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January 31, 2014 at 11:57 AM
June 25, 2013 at 8:06 AM
Supreme Court watchers and those listening to debates on race probably knew this day was coming. The U.S. Supreme Court about 20 minutes ago voided a key part of the Voting Rights Act.
Deep breath. The court did not question the validity or need for federal vigilance to keep polling places open to minorities, mainly African-American voters and mainly in the South – since the landmark was enacted in 1965. But justices said in a 5-4 split that enforcing one key provision required reliance on 40-year-old data.
Congress “may draft another formula based on current conditions,” said Chief Justice John Roberts for the majority.
The court’s debate about racial progress is echoed in its decision to pass on an affirmative action case, essentially acknowledging the effort is still needed to guarantee fairness in opportunity but also warning that such efforts must be narrowly-constructed and targeted.
My take: considerable racial progress has been made in America, but is it enough to guarantee equal opportunity? Anti-discrimination laws like the Voting Rights Act guarantee basic rights. Not jobs, houses or new cars, but simple American rights like the right to vote, to a good education, to live or work where you choose. It is the right to succeed or fail on your own merit, not because of racial bias, that my forebears sought. Are we there yet?
The court’s 2012-13 term ends at the end of June. Explore the most significant cases and decisions below:
January 30, 2013 at 9:06 AM
Questioning whether a controversial Super Bowl ad by Volkswagen is racist ought to take each of us back to the question of what is beauty. Watch the ad and decide for yourself.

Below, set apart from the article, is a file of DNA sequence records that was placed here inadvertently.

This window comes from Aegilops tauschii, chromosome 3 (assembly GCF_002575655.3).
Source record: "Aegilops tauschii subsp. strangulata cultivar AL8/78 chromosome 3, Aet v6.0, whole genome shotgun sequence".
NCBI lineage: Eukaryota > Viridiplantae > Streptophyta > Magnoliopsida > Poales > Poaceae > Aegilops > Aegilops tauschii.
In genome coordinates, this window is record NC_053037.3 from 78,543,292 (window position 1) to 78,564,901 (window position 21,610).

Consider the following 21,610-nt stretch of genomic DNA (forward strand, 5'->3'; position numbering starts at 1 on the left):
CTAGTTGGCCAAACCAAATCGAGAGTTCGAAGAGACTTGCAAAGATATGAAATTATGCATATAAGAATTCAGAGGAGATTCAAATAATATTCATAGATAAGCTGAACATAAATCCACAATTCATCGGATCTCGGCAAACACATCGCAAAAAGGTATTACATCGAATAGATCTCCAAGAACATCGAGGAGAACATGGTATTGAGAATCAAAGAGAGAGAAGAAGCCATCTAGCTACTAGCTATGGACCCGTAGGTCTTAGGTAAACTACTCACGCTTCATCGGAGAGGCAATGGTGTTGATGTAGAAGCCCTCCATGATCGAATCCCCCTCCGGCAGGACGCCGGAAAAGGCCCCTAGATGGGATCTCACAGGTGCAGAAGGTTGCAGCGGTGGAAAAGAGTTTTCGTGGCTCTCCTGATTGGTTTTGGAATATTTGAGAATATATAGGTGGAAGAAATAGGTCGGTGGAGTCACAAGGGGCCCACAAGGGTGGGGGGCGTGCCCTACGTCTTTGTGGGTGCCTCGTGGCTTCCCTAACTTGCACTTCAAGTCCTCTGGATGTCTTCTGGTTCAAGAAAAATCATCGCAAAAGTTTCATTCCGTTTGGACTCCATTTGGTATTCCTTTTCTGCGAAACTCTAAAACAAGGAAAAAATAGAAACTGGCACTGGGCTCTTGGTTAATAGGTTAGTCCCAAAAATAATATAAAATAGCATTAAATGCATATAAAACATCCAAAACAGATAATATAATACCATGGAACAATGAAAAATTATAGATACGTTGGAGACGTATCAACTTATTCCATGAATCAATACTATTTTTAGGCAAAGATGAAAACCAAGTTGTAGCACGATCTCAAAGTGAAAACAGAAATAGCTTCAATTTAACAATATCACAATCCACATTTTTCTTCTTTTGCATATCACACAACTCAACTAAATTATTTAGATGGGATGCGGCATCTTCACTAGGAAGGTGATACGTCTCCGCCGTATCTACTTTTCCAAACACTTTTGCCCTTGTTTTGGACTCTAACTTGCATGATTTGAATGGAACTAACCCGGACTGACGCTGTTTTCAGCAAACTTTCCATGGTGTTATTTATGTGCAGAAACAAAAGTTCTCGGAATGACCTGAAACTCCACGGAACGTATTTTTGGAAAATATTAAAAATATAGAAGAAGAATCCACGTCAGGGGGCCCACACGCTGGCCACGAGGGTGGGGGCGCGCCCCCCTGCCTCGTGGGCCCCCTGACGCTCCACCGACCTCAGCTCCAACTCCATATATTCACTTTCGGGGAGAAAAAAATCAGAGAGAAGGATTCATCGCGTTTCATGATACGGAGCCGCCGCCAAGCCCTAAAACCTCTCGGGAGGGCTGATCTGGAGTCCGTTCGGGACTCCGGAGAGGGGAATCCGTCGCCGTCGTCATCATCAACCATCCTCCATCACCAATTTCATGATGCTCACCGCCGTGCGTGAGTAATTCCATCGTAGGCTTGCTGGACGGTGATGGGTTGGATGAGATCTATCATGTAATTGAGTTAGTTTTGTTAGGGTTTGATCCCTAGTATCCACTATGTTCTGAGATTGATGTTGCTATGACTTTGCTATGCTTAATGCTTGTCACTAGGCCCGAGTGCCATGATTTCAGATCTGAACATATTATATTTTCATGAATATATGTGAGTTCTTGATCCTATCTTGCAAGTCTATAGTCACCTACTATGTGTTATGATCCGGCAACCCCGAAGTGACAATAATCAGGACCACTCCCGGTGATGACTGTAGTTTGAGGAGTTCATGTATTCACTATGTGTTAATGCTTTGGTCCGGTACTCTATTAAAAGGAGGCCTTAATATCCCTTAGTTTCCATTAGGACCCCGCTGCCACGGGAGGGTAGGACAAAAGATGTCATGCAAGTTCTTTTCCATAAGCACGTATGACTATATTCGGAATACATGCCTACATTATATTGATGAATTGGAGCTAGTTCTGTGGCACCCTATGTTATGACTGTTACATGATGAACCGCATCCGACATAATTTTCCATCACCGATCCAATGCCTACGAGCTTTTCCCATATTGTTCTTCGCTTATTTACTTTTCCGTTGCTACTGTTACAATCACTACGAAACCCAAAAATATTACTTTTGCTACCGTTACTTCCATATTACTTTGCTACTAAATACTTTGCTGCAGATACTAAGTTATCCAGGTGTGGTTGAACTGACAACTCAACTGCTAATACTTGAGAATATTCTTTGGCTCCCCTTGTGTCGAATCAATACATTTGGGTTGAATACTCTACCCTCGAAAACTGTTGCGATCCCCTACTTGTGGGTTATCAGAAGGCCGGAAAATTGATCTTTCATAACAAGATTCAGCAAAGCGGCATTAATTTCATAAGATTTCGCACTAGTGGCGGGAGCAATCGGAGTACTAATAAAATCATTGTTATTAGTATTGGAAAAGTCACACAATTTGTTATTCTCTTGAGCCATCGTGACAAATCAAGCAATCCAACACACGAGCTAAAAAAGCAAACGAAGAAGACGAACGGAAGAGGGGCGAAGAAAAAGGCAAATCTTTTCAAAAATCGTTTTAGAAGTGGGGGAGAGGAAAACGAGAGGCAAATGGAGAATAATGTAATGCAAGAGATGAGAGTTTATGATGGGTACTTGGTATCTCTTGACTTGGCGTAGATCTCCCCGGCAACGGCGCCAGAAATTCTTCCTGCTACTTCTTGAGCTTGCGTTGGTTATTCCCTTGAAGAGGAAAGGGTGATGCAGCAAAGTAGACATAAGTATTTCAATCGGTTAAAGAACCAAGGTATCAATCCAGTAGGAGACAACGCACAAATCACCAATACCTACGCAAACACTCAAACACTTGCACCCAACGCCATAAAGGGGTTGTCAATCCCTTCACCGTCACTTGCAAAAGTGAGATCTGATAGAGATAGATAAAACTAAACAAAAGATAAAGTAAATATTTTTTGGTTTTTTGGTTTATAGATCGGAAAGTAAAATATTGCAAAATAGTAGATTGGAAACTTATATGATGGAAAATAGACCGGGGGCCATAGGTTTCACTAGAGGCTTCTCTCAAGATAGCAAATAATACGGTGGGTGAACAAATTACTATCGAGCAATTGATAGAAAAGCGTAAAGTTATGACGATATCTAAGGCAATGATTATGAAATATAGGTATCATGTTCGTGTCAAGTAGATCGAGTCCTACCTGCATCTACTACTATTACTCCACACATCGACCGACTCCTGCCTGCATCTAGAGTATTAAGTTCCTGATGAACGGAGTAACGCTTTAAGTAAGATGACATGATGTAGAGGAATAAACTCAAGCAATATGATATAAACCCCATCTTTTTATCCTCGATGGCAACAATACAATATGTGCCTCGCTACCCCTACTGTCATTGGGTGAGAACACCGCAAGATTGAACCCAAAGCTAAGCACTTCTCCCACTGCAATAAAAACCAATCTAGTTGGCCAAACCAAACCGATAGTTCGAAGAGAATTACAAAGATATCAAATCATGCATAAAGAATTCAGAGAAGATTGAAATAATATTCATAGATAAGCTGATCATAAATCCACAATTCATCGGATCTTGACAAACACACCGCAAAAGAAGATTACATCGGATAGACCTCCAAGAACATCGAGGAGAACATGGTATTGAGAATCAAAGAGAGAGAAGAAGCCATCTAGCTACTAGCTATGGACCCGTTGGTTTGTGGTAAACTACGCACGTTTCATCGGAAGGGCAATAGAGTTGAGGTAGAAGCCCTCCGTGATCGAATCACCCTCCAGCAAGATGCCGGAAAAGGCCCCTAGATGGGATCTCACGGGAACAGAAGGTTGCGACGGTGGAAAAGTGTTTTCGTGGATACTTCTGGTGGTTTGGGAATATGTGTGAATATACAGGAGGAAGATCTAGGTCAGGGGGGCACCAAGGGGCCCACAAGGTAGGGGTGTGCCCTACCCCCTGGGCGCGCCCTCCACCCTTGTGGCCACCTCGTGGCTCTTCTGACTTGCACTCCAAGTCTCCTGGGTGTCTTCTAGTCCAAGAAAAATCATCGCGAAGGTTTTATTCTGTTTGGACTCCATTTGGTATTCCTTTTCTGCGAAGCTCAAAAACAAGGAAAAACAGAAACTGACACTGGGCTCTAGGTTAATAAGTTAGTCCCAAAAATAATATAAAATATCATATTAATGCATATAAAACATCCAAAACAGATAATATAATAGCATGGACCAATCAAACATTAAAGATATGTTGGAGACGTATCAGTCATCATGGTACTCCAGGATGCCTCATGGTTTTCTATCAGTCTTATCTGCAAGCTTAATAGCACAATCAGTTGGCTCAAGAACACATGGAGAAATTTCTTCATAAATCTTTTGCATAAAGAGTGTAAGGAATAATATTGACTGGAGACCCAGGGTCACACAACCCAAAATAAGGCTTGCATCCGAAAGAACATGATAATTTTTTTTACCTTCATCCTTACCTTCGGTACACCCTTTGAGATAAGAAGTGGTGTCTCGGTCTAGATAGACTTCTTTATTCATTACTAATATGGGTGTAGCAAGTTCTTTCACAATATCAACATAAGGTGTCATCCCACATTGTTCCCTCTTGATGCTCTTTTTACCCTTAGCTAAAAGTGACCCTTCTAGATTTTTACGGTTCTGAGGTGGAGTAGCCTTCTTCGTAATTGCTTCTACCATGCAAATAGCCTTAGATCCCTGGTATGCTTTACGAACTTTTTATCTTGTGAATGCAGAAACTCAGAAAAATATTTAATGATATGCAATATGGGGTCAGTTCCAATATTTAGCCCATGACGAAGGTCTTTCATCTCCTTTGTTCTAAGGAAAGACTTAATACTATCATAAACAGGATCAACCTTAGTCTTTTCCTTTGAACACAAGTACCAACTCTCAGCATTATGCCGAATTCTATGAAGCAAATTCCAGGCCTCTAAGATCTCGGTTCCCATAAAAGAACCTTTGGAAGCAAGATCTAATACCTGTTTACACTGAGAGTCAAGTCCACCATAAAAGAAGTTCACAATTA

The ad features a white, average-looking guy walking around a corporate office dispensing “don’t worry, be happy,” style advice in a thick Jamaican accent. The juxtaposition of white guys, and one Asian, riding the VW depicting Island-style carefree living is hilarious.
But the VW-Jamaica ad is no ordinary car ad. Commercials run during the Super Bowl are the equivalent of Oscar night in Hollywood. They can run in the hundreds of thousands of dollars for just a few minutes of air time. Millions of people watch them and their reaction can sell a product or tank it. So of course VW was hoping to create a buzz. But the German auto company does not want to be viewed as racist. It can be a fine line.
They need not worry. The VW ad is edgy and funny, but it is not racist. It celebrates the optimistic, can-do spirit of Jamaicans and does it with a patois accent. An advertising executive told NBC’s Today show around 100 Jamaicans were interviewed before the ad was released.
UPDATE: The Jamaican government has officially endorsed the ad. Tourism Minister Wykeham McNeill explains why. Not everyone agrees, New York Times columnist Charles Blow compares the ad to blackface, a discredited form of theatre that relied on racial stereotypes.